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Away went Gilpin—who but he ?

His fame soon spread around,
He carries weight ![1] he rides a race !

'Tis for a thousand pound!”
And still, as fast as he drew near,

'Twas wonderful to view,
How in a trice the turnpike-men

Their gates wide open threw.
And now, as he went bowing down

His reeking [2] head full low,
The bottles twain behind his back

Were shattered at a blow.
Down ran the wine into the road,

Most piteous to be seen,
Which made his horse's flanks to smoke,

As they had basted been.
But still he seemed to carry weight,

With leathern girdle braced ;
For all might see the bottle necks

Still dangling at his waist.
Thus all through merry Islington

These gambols he did play ;
Until he came unto the Wash, [8]

Of Edmonton so gay.

[1] He carries weight-an expression used in horseracing, when the rider carries something with him, to make his weight equal to that of a heavier man.

[2) Reeking-smoking, steaming

[3] The Wash-the horse-pond, partly lying in the road.

And there he threw the wash about

On both sides of the way;
Just like unto a trundling mop,

Or a wild goose at play.
At Edmonton, his loving wife

From the balcony spied
Her tender husband, wondering much

To see how he did ride.

“ Stop, stop, John Gilpin! Here's the house,"

They all at once did cry ; “ The dinner waits, and we are tired!”

Said Gilpin “ So am I.”

But yet his horse was not a whit

Inclined to tarry there;
For why ?--his owner had a house,

Full ten miles off, at Ware.

So like an arrow swift he flew,

Shot by an archer strong ;
So did he fly, which brings me to

The middle of my song.

Away went Gilpin, out of breath,

And sore against his will;
Till, at his friend the calender's,

His horse at last stood still.

The calender, amazed to see

His neighbour in such trim,
Laid down his pipe, flew to the gate,

And thus accosted him :

“ What news ? what news ? your tidings tell,

Tell me you must, and shall-
Say why bare-headed you are come,

Or why you come at all ?”
Now Gilpin had a pleasant wit,

And loved a timely (1) joke; And thus unto the calender,

In merry guise, [2] he spoke,
“I came because your horse would come,

And, if I well forebode,
My hat and wig will soon be here,

They are upon the road.”
The calender, right glad to find

His friend in merry pin, [3]
Returned him not a single word,

But to the house went in ;
Whence straight he came with hat and wig,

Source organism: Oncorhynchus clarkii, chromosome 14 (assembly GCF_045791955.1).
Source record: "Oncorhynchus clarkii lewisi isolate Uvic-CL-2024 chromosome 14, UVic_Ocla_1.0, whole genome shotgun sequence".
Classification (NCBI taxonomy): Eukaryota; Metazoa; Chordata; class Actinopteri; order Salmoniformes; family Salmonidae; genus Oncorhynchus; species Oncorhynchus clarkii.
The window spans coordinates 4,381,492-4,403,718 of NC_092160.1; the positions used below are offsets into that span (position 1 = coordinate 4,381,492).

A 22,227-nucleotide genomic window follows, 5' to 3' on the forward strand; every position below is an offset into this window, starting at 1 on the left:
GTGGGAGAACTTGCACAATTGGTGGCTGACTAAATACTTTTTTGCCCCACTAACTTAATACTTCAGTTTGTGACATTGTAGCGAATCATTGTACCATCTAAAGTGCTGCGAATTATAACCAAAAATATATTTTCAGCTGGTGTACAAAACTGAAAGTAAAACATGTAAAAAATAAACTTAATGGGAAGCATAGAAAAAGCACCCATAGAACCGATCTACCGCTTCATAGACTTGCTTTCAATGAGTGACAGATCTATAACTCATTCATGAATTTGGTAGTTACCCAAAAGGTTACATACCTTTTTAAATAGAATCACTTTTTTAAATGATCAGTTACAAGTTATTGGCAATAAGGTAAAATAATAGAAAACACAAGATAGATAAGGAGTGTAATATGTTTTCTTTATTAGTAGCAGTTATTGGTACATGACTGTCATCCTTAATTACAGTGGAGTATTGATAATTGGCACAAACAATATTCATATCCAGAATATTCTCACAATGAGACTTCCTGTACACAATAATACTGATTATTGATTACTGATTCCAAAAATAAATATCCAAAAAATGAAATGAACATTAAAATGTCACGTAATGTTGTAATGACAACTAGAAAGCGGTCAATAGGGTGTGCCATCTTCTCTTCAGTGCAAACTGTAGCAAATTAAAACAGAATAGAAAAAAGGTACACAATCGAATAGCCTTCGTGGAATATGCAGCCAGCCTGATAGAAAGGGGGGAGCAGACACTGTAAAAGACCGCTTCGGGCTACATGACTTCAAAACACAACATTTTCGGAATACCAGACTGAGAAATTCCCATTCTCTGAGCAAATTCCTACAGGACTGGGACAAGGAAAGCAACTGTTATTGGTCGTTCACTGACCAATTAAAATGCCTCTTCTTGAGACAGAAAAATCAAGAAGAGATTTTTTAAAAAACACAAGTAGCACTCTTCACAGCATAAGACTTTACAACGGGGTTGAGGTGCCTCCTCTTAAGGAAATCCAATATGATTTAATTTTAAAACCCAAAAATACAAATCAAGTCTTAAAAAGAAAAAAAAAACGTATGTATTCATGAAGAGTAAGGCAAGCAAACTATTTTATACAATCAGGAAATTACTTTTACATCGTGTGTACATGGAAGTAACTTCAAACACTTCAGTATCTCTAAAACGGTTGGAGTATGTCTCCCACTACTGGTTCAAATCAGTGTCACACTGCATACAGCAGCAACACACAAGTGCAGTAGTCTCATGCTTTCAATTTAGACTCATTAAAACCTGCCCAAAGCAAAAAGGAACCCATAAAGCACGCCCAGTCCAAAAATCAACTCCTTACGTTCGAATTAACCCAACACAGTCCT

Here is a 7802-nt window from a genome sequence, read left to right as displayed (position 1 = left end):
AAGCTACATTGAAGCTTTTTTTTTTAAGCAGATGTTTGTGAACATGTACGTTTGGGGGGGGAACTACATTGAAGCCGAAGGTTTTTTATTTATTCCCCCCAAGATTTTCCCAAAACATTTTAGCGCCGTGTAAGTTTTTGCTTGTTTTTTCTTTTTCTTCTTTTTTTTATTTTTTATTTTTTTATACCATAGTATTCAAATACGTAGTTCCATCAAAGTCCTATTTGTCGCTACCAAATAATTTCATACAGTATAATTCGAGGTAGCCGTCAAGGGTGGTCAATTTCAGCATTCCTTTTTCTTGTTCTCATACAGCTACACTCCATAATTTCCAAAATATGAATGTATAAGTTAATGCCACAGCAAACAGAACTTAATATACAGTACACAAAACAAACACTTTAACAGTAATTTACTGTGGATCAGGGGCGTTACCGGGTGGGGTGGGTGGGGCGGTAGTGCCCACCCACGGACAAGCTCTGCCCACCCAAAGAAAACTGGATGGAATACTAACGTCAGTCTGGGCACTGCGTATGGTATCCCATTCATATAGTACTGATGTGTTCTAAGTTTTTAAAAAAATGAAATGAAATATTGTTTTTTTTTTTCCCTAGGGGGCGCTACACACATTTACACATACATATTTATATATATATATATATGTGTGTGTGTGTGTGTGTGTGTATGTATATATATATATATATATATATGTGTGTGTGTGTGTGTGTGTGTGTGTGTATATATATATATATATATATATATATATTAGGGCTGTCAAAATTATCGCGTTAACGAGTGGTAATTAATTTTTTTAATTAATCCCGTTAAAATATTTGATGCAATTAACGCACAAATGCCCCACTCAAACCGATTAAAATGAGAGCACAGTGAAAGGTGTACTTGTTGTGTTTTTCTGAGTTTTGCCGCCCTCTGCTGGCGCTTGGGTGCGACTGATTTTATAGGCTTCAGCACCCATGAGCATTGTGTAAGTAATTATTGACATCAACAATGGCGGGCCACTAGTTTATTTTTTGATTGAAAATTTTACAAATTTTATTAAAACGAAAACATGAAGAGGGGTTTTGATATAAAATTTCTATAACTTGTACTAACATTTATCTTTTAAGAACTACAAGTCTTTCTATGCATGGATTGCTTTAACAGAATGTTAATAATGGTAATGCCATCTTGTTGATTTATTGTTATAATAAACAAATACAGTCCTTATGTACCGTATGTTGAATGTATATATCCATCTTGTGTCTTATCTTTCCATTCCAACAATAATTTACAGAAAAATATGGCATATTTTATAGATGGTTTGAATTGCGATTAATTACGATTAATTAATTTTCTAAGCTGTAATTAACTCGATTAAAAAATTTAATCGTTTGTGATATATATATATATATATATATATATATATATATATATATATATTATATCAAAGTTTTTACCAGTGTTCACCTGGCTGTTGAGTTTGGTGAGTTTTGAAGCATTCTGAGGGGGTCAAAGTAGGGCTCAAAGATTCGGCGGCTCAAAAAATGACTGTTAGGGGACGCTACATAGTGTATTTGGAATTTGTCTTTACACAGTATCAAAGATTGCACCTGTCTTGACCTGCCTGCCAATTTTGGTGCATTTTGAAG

A wig that flowed behind,
A hat not much the worse for wear,

Each comely in its kind.
He held them up, and in his turn

Thus showed his ready wit;
“ My head is twice as big as yours,

They therefore needs must fit.

“ But let me scrape the dirt away

That hangs upon your face ;

[1] Timelyat the right time, seasonable.
[2] Guise manner, mood.
[3] Pin-mood, humour.

And stop and eat, for well you may . .

Be in a hungry case." [1]
Said John, “ It is my wedding day,

And all the world would stare;
If wife should dine at Edmonton,

And I should dine at Ware." So turning to his horse, he said,

"I am in haste to dine, 'Twas for your pleasure you came here,

You shall go back for mine.” Ah ! luckless speech, and bootless [2] boast,

For which he paid full dear; For, while he spake, a braying ass

Did sing most loud and clear ;
Whereat [3] his horse did snort, as he

Had heard a lion roar,
And galloped off with all his might,

As he had done before.

Away went Gilpin, and away

Went Gilpin's hat and wig ; He lost them sooner than at first,

For why ?—they were too big. Now Mistress Gilpin, when she saw

Her husband posting down Into the country far away,

She pulled out half-a-crown,

[1] Case-condition, state.
[2] Bootless-useless, unavailing.
[3] Whereat at which.

And thus unto the youth she said,

That drove them to the Bell-
“ This shall be yours, when you bring back

My husband safe and well.”
The youth did ride, and soon did meet

John coming back amain, [1]
Whom in a trice he tried to stop,

By catching at his rein ;
But not performing what he meant,

And gladly would have done ;
The frighted steed he frightened more,

And made him faster run.
Away went Gilpin, and away

Went postboy at his heels,
The postboy's horse right glad to miss

The rumbling of the wheels.
Six gentlemen upon the road,

Thus seeing Gilpin fly,
With postboy scampering in the rear,

They raised the hue-and-cry : [2]— “Stop thief! Stop thief !—a highwayman,"

Not one of them was mute ;
And all and each that passed that way

Did join in the pursuit.
And now the turnpike gates again

Flew open in short space;
The toll-men thinking, as before,

That Gilpin rode a race.

[1] Amain-with vehemence, vigorously.

[2] Hue-and-cry-properly, the term used in law to express the pursuit of a thief, or other delinquent.

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